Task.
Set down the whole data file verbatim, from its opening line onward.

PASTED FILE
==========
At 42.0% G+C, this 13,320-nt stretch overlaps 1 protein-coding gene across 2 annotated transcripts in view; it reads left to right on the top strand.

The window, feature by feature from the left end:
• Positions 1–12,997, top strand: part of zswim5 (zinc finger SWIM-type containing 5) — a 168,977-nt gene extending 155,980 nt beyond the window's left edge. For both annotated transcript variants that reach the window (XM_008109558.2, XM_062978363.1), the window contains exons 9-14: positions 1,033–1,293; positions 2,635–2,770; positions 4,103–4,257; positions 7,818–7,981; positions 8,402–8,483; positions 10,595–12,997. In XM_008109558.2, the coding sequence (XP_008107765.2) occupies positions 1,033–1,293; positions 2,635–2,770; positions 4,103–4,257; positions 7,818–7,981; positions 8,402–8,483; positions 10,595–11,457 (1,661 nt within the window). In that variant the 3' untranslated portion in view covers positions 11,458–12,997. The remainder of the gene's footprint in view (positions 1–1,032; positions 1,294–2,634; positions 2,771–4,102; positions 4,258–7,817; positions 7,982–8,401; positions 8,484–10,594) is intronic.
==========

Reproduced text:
At 42.0% G+C, this 13,320-nt stretch overlaps 1 protein-coding gene across 2 annotated transcripts in view; it reads left to right on the top strand.

The window, feature by feature from the left end:
• Positions 1–12,997, top strand: part of zswim5 (zinc finger SWIM-type containing 5) — a 168,977-nt gene extending 155,980 nt beyond the window's left edge. For both annotated transcript variants that reach the window (XM_008109558.2, XM_062978363.1), the window contains exons 9-14: positions 1,033–1,293; positions 2,635–2,770; positions 4,103–4,257; positions 7,818–7,981; positions 8,402–8,483; positions 10,595–12,997. In XM_008109558.2, the coding sequence (XP_008107765.2) occupies positions 1,033–1,293; positions 2,635–2,770; positions 4,103–4,257; positions 7,818–7,981; positions 8,402–8,483; positions 10,595–11,457 (1,661 nt within the window). In that variant the 3' untranslated portion in view covers positions 11,458–12,997. The remainder of the gene's footprint in view (positions 1–1,032; positions 1,294–2,634; positions 2,771–4,102; positions 4,258–7,817; positions 7,982–8,401; positions 8,484–10,594) is intronic.